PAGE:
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I'm making a lighting system right now, and the last part I have to do is to invert the alpha channel on the final light map. My previous code that used to work was

DataBufferByte buf = (DataBufferByte)lightmap.getRaster().getDataBuffer();
    byte[] values = buf.getData();
    for(int i = 0; i < values.length; i += 4) values[i] = (byte)(values[i] ^ 0xff);

But this code threw this "java.lang.ClassCastException: java.awt.image.DataBufferInt cannot be cast to java.awt.image.DataBufferByte" on the first line. So, I changed it to

DataBufferInt buf = (DataBufferInt)lightmap.getRaster().getDataBuffer();
    int[] values = buf.getData();
    for(int i = 0; i < values.length; i += 4) values[i] = (int)(values[i] ^ 0xff);

but this doesn't actually invert the alpha, but seems to invert the color between the hue and black? I know that this works

for(int i = 0; i < lightmap.getWidth(); i++) {
        for(int j = 0; j < lightmap.getHeight(); j++) {
            lightmap.setRGB(i,j,(lightmap.getRGB(i, j) ^ 0xFF000000));
        }
    }

But testing this, it brings my framerate down to 15 fps.

So I guess my question is this: Either how can I fix this, or is there a fast way to invert the alpha values of a bufferedimage?

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I inverted color in java before and for each channel in the byte array I would subtract the existing value from 255 a bit like so

ByteArrayOutputStream baos = new ByteArrayOutputStream();
ImageIO.write(img, "jpg", baos);
baos.flush();
byte[] imageBytes = baos.toByteArray();
baos.close();
for(int i = 0; i < bytes.length/3; i++)
{
   //red
   imageBytes[i*4] = (255-imageBytes[i]);
   //green
   imageBytes[(i*4)+1] = (255-imageBytes[(i*4)+1]);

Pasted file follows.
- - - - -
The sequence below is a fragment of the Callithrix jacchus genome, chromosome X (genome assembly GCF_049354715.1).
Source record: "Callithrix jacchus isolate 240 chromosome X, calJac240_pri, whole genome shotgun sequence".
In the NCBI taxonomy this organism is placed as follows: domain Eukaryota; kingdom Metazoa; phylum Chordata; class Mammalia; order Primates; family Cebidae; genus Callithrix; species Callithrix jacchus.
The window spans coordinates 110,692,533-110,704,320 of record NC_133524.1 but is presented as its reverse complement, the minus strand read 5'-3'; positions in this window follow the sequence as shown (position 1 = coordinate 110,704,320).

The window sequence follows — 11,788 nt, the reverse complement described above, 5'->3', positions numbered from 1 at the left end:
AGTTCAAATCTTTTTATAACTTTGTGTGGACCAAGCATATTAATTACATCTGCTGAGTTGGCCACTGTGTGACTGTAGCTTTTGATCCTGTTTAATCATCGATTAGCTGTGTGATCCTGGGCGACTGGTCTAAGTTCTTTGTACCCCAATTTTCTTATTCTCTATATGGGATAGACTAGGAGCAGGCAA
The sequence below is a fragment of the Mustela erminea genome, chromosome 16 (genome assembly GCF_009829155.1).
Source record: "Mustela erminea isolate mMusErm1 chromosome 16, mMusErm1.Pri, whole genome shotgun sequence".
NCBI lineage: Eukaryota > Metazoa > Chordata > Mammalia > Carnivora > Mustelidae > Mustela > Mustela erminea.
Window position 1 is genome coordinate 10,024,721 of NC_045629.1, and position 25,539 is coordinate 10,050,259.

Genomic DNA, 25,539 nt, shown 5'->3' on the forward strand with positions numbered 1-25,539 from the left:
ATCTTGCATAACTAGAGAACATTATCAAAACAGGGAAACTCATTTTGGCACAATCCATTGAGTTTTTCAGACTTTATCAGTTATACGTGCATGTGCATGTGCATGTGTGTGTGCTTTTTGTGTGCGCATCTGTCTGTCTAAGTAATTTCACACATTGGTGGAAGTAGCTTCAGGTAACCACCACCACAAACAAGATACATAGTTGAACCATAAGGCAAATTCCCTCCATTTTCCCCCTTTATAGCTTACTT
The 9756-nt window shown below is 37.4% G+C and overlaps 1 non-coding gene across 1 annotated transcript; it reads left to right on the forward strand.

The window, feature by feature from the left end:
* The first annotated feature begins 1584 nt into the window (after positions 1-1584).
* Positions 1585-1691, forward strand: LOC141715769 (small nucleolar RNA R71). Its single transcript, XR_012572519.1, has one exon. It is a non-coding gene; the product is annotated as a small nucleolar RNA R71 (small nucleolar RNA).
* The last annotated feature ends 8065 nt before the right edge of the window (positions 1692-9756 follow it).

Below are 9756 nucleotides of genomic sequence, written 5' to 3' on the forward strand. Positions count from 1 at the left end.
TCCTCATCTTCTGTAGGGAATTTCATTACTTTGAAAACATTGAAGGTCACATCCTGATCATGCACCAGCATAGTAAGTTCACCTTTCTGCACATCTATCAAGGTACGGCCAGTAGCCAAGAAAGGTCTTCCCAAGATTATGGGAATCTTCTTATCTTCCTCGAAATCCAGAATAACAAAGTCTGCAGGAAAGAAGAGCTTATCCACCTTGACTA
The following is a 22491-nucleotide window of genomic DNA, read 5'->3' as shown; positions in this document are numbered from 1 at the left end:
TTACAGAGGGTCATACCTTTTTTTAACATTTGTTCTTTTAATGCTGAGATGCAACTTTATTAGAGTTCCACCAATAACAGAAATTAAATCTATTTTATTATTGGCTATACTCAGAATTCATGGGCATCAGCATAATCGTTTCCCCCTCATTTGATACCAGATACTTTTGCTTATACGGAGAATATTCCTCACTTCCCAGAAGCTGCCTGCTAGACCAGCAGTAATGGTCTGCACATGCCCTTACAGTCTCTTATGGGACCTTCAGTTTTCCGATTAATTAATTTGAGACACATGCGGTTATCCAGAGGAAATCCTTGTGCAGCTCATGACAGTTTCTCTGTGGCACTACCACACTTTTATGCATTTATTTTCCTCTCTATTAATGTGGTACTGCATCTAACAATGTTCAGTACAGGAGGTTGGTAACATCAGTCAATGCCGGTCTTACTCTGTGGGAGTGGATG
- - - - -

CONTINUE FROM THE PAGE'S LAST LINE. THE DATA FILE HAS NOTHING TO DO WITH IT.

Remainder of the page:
//Blue
   imageBytes[(i*4)+2] = (255-imageBytes[(i*4)+2]);
}

So for an ARGB I would find which order the Alpha comes in assuming its the first byte in order then your code would read

ByteArrayOutputStream baos = new ByteArrayOutputStream();
ImageIO.write(img, "jpg", baos);
baos.flush();
byte[] imageBytes = baos.toByteArray();
baos.close();
for(int i = 0; i < bytes.length/4; i++)
{
   //alpha
   imageBytes[i*4] = (255-imageBytes[i*4]);
   //red
   //imageBytes[(i*4)+1] = (255-imageBytes[(i*4)+1]);
   //green
   //imageBytes[(i*4)+2] = (255-imageBytes[(i*4)+2]);
   //Blue
   //imageBytes[(i*4)+3] = (255-imageBytes[(i*4)+3]);
}

you would divide bytes.length by 3 for an RGB image and by 4 for an ARGB in the for loop you can then convert to them back to DataBufferByte with

buf.setData(imageBytes);

assuming DataBufferByte works the way I think it does. not hugely familiar with it. I commented the other channels so yo can see what I mean but they aren't needed.

I found this incredibly fast on slow machines as I was able to load and parse an image 512x512 then save it in under a second. I also read somewhere that iterating backwards through an array in java is faster. http://www.mkyong.com/java/reverse-loop-versus-forward-loop-in-performance-java/ I would also note that an ARGB image needs to be png or bmp not jpg like in my example.

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  • \$\begingroup\$ Wouldn't it be for(int i = 0; i < bytes.length; i += 4) instead? \$\endgroup\$ – Kyranstar Jan 24 '14 at 5:08
  • \$\begingroup\$ both for(int i = 0; i < bytes.length; i += 4) and for(int i = 0; i < bytes.length/4; i++) should work fine. In my version you are just shortening the iteration length which is potentially faster \$\endgroup\$ – That Homeless Guy Jan 24 '14 at 5:12
  • \$\begingroup\$ also geekinterview.com/question_details/42577 apparently i++ is faster than i+=1 thus I would assume i++ is faster than i+=4 \$\endgroup\$ – That Homeless Guy Jan 24 '14 at 5:37
  • \$\begingroup\$ I forgot you need to turn imageBytes[i] = (255-imageBytes[i]); into imageBytes[i*4] = (255-imageBytes[i*4]); using my iterator. forgive me it's been a while \$\endgroup\$ – That Homeless Guy Jan 24 '14 at 5:42

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